"We are not a collection of gasses, fluids and bones held together by a skin, disconnected from fellow human beings. Each one of us is where we are because of collective forces of history and time, and none of us, no matter how hard we try, can live outside of this history and time. If you are white or have a light skin and belong to a class whose ancestors wielded colonial power from the 16th to the 19th century, then the chances are that, generally, time, history and economics have worked extremely well in your favour."

The problem with the commentary on the rioters in Keene, protesters in Ferguson and the article in question is the dominant idea of what "reality" is, and how it hides that we all have particular experiences of the world that are structured by historical, social and personal circumstances. As Lewis Gordon argues: "One of the sad things at the moment is that there are so many people at the moment who are afraid of reality."

The implications of realising that your reality is not the same as someone else's, and that this is determined by race and other factors of identity, is a scary prospect for those who would prefer to dwell in the ignorance of the democratic myths. Many would prefer not to acknowledge that there is a particular set of circumstances that we have to negotiate to come to terms with how the world works and how it is structured to allow, enforce and ensure that a particular reality, a white reality, masquerades as a universal. This allows other realities, and the black reality, to be framed as pathological - it allows for a denial of the terms and conditions of our existence that is implicit in the "not everything is about race" argument. This argument often undermines and dismisses other people's experience of the world as mere anecdote without evidence that it is a real phenomenon because it does not serve the dominant reality. Those who make it, speak all too often from a determinedly defensive position and do not want to listen to an alternate expression of reality that challenges their own because it would require the realisation that just because it is not about race for you, does not mean that it is not about race. It is an uncomfortable truth.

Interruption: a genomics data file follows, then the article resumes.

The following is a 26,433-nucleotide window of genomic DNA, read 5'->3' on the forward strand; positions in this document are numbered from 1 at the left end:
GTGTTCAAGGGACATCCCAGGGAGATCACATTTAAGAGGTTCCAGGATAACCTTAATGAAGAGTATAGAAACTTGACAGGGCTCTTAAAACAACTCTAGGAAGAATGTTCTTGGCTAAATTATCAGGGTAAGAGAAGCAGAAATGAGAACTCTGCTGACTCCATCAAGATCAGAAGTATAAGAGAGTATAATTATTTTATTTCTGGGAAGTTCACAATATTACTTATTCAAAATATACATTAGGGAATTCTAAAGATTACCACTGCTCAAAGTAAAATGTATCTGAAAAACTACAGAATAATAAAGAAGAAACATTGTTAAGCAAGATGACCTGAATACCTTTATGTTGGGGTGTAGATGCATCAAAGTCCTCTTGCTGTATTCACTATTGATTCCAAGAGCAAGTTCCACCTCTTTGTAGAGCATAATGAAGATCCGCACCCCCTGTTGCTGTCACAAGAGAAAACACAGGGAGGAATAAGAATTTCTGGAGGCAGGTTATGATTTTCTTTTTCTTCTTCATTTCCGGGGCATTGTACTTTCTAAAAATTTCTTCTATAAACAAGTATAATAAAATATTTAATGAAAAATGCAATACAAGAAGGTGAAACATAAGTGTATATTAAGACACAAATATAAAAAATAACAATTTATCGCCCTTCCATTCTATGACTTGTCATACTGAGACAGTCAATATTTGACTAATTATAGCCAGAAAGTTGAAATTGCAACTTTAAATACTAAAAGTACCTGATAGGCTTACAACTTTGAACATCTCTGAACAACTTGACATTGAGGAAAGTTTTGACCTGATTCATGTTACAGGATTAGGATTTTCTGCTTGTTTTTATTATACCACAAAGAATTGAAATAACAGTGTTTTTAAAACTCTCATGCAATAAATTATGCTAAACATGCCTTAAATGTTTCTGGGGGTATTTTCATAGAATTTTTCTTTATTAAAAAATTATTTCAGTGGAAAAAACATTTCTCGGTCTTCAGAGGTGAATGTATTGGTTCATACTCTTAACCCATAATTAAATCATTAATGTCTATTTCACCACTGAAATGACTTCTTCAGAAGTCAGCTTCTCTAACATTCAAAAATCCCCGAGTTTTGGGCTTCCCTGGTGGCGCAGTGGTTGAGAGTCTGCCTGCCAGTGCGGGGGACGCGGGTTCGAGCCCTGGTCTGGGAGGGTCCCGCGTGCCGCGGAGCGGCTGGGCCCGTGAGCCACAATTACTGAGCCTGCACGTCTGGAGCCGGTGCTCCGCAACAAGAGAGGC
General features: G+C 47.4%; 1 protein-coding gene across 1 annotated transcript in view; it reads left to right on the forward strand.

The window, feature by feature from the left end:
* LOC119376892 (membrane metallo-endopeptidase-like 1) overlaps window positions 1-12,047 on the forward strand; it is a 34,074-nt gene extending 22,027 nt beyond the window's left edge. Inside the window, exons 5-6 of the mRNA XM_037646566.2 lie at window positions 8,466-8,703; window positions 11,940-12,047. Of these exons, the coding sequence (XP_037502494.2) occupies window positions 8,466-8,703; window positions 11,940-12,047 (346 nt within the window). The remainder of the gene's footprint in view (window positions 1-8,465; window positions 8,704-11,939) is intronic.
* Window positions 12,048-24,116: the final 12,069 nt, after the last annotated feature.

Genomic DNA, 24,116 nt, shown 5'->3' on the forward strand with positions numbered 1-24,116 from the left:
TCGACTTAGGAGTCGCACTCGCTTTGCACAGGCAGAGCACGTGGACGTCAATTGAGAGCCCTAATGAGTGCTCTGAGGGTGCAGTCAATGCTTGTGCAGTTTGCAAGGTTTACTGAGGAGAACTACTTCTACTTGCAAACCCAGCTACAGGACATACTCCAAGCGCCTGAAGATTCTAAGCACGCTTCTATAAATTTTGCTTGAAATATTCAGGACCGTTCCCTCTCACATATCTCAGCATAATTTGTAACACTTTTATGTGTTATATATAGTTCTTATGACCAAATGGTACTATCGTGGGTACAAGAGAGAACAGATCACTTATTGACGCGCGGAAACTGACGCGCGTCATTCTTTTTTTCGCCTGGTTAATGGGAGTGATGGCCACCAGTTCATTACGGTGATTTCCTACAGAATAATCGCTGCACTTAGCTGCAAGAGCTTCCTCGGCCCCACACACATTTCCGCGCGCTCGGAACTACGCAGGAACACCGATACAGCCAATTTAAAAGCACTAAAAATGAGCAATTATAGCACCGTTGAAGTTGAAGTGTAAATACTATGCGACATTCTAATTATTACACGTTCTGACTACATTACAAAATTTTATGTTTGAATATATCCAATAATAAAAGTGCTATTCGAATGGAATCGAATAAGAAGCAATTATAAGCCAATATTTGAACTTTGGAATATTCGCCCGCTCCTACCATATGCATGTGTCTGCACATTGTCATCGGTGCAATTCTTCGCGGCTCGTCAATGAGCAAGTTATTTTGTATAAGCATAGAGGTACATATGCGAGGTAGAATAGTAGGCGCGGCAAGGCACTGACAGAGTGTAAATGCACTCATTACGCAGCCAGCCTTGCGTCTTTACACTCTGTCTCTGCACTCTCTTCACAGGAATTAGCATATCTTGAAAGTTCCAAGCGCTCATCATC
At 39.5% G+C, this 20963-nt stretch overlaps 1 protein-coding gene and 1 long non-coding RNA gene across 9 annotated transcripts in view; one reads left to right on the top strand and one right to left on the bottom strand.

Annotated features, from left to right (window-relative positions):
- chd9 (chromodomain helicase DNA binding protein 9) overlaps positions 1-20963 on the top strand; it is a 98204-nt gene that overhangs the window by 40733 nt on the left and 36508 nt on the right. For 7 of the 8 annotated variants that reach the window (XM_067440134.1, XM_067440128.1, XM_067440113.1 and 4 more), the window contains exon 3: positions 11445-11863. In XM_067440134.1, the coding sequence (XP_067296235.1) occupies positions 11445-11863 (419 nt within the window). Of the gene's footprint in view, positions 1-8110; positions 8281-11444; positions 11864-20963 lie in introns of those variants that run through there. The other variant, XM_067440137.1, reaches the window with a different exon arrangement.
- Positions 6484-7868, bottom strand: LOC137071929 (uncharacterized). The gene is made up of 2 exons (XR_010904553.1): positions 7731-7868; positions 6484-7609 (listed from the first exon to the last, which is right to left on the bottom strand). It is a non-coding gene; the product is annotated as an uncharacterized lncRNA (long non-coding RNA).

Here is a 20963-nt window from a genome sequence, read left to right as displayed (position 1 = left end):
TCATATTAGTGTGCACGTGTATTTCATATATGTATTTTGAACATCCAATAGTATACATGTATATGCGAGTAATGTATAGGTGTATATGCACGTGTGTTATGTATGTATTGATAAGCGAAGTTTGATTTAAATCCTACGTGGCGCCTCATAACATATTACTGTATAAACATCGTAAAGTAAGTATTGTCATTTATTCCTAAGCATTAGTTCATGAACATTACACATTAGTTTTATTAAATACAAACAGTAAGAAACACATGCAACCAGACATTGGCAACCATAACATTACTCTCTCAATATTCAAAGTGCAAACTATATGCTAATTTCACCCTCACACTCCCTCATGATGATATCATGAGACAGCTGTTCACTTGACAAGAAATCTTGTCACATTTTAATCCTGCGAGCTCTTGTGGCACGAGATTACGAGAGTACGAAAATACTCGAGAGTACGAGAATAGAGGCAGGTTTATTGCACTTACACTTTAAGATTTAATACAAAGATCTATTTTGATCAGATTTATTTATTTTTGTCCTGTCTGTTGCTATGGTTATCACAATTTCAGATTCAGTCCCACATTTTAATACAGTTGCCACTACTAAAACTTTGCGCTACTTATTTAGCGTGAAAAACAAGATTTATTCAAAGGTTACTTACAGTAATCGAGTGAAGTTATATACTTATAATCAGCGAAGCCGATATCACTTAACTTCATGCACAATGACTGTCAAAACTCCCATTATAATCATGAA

As Pierre de Vos argues, a denial of race, "helps many of us 'white' South Africans to remain soothingly blind to the structural racism from which we benefit - whether we choose to do so or not". It is often difficult for people to see how the argument is not about them, particularly, but about a structure that gives them certain privileges and that they endorse and maintain, whether tacitly or overtly.

Those ignorant of the way our lives are determined by race are often, but not always, possessors of a profoundly selective historical memory and a rudimentary grasp of methods of redress - always ready to be whipped out as an example of "reverse racism", or simply have been afforded the immense luxury of being blissfully unaware of other realities. They are uncomfortable when people share things about race on their timeline as they have the privilege of not being perpetually and consciously aware of their abridged humanity. It's inconvenient to recognise the way the world works because we have to often confront ourselves, our blind-spots and our privilege, and the way that we are sometimes complicit in maintaining these systems. It's hard but necessary work, which requires that we both educate ourselves about the dominant reality and its inherent racism, remain cognisant that it is in fact a particular reality, and act on this knowledge while always checking our own privilege.

We have fundamentally different lived experiences of the world. We might occupy the same space, but inhabit definitions of humanity that are worlds apart. Things that appear normal are not. Normal is an ideology. Normal has been made in the image of a white, rich, able-bodied, heterosexual, CIS man. Normal is not normal at all, it's a particular political standard that ensures that a skewed, dominant version of reality can shield some from uncomfortable, inconvenient truths.

Danielle Bowler holds a master's degree from Rhodes University and is a Mandela Rhodes scholar. She likes to think critically about the world around her, which includes often making complex political arguments about pop culture and Beyonce. Follow her on Twitter: @daniellebowler